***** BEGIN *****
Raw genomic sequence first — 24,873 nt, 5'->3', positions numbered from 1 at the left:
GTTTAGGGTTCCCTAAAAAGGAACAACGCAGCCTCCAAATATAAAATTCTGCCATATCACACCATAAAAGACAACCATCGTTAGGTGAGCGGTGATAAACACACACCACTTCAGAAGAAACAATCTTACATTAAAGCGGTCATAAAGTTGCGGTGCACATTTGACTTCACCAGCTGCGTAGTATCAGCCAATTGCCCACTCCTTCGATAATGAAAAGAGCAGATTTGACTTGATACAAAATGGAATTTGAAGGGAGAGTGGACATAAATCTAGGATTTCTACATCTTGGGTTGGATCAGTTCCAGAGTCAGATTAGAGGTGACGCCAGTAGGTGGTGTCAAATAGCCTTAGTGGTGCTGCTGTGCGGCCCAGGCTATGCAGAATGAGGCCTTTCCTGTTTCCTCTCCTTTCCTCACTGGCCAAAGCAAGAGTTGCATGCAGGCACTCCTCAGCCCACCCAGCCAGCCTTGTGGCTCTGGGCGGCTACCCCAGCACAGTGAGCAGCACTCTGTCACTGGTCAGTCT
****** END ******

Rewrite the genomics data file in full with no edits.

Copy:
Raw genomic sequence first — 24,873 nt, 5'->3', positions numbered from 1 at the left:
GTTTAGGGTTCCCTAAAAAGGAACAACGCAGCCTCCAAATATAAAATTCTGCCATATCACACCATAAAAGACAACCATCGTTAGGTGAGCGGTGATAAACACACACCACTTCAGAAGAAACAATCTTACATTAAAGCGGTCATAAAGTTGCGGTGCACATTTGACTTCACCAGCTGCGTAGTATCAGCCAATTGCCCACTCCTTCGATAATGAAAAGAGCAGATTTGACTTGATACAAAATGGAATTTGAAGGGAGAGTGGACATAAATCTAGGATTTCTACATCTTGGGTTGGATCAGTTCCAGAGTCAGATTAGAGGTGACGCCAGTAGGTGGTGTCAAATAGCCTTAGTGGTGCTGCTGTGCGGCCCAGGCTATGCAGAATGAGGCCTTTCCTGTTTCCTCTCCTTTCCTCACTGGCCAAAGCAAGAGTTGCATGCAGGCACTCCTCAGCCCACCCAGCCAGCCTTGTGGCTCTGGGCGGCTACCCCAGCACAGTGAGCAGCACTCTGTCACTGGTCAGTCT